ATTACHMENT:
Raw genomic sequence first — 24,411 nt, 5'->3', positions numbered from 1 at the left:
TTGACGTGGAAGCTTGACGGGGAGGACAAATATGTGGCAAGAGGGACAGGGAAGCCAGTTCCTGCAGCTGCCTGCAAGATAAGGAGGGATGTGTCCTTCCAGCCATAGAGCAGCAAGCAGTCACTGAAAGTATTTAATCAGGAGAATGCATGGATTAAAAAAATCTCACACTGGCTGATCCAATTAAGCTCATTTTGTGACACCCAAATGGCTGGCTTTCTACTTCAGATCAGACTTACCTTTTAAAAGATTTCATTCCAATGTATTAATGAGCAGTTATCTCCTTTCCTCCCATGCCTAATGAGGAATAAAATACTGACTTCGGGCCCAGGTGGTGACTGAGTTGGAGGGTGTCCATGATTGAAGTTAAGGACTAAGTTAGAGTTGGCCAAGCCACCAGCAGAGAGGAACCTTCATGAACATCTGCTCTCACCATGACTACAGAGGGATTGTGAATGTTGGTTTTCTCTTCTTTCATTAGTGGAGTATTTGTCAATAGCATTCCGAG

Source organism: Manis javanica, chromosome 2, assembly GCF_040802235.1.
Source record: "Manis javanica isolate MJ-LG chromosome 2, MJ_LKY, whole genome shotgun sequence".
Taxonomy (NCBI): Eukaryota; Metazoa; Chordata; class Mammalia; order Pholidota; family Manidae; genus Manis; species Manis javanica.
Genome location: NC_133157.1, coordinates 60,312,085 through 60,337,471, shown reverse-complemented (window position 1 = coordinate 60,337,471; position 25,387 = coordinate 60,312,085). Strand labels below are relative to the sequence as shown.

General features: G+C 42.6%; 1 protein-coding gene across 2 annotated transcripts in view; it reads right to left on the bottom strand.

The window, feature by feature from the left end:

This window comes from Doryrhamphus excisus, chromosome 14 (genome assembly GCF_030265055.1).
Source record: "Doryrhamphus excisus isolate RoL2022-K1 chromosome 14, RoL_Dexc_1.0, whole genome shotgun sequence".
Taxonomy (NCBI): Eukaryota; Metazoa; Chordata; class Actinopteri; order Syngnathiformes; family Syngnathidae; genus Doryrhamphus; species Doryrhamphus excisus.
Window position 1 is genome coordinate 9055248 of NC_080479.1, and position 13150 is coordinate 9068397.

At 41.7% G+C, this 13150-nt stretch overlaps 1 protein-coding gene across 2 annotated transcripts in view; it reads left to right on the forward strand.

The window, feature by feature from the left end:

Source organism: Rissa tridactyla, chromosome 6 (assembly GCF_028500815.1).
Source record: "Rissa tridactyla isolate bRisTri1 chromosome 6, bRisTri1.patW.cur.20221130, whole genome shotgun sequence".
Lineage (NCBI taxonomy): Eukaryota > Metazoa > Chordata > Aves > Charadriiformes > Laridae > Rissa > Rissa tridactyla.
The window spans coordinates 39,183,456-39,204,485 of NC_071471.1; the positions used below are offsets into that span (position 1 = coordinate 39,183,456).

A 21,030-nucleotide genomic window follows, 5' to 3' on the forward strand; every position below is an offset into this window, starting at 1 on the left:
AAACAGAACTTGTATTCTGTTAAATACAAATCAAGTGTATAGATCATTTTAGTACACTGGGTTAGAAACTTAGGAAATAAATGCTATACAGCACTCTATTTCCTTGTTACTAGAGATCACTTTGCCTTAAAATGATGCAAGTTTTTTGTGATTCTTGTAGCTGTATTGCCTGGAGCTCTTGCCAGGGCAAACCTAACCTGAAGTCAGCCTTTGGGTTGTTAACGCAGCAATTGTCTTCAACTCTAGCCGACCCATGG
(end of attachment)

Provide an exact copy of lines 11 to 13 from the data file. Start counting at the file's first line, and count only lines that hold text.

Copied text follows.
Taxonomy (NCBI): Eukaryota; Metazoa; Chordata; class Actinopteri; order Syngnathiformes; family Syngnathidae; genus Doryrhamphus; species Doryrhamphus excisus.
Window position 1 is genome coordinate 9055248 of NC_080479.1, and position 13150 is coordinate 9068397.

At 41.7% G+C, this 13150-nt stretch overlaps 1 protein-coding gene across 2 annotated transcripts in view; it reads left to right on the forward strand.